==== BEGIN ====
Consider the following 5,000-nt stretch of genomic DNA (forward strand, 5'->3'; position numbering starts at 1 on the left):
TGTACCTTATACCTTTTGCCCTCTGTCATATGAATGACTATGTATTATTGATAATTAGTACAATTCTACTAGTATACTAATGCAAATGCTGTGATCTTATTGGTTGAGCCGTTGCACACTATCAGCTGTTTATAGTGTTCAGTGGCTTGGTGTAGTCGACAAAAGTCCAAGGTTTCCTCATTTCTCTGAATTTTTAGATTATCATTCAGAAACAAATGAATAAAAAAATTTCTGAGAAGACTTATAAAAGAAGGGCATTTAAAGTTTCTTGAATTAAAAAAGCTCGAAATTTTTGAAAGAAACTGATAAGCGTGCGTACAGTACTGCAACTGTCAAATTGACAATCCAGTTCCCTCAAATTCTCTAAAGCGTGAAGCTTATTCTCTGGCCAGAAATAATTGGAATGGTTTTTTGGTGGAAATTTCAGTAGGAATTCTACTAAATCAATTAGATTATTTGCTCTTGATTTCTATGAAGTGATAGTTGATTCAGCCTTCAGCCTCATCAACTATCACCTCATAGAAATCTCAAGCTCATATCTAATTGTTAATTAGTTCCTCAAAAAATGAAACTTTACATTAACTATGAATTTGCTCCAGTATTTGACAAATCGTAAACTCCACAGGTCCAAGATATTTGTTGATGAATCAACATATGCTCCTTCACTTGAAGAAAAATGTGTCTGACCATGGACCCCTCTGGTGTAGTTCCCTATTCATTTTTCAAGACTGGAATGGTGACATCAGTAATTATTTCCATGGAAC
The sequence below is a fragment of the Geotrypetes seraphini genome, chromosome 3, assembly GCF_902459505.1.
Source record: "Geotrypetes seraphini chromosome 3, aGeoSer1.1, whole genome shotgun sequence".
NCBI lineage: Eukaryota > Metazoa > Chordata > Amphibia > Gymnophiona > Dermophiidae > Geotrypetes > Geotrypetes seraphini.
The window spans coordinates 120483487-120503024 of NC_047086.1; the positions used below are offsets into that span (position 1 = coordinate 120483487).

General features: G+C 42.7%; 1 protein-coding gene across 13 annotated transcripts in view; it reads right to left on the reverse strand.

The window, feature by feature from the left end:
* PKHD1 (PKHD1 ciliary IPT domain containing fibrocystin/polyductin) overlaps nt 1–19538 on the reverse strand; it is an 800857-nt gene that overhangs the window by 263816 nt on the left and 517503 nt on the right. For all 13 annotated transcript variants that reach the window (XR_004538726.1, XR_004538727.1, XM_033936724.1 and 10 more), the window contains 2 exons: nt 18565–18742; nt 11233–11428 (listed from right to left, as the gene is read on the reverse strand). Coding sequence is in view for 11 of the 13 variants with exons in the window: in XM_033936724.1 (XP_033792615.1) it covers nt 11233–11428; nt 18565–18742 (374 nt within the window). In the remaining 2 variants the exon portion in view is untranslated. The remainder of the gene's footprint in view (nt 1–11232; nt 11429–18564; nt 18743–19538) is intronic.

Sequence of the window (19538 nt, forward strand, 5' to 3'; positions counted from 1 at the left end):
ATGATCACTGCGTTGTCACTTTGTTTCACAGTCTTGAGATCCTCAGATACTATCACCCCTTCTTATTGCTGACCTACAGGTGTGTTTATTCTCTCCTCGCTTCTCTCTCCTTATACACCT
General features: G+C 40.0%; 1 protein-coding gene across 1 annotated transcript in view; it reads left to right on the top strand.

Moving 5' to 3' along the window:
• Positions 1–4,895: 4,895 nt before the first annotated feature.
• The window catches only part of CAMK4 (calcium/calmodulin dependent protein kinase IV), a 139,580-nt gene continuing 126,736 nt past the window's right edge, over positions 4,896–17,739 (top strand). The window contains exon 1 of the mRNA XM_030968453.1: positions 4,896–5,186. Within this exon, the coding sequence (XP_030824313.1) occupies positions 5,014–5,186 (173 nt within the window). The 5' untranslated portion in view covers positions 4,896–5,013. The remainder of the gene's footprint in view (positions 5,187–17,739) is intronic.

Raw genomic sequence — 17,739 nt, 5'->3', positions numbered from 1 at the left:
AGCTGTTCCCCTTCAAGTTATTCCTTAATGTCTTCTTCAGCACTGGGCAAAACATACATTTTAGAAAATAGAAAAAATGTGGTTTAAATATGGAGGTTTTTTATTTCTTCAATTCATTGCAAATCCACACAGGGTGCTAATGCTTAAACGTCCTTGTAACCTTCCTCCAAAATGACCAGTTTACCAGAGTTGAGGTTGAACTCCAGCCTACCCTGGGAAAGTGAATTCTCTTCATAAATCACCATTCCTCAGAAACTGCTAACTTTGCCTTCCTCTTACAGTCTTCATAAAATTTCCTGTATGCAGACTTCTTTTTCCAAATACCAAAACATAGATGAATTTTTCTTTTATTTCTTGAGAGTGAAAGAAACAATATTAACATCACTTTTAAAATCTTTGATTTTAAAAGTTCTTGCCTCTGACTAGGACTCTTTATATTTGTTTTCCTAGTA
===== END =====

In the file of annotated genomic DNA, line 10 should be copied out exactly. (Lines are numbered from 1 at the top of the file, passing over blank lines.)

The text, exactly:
Sequence of the window (19538 nt, forward strand, 5' to 3'; positions counted from 1 at the left end):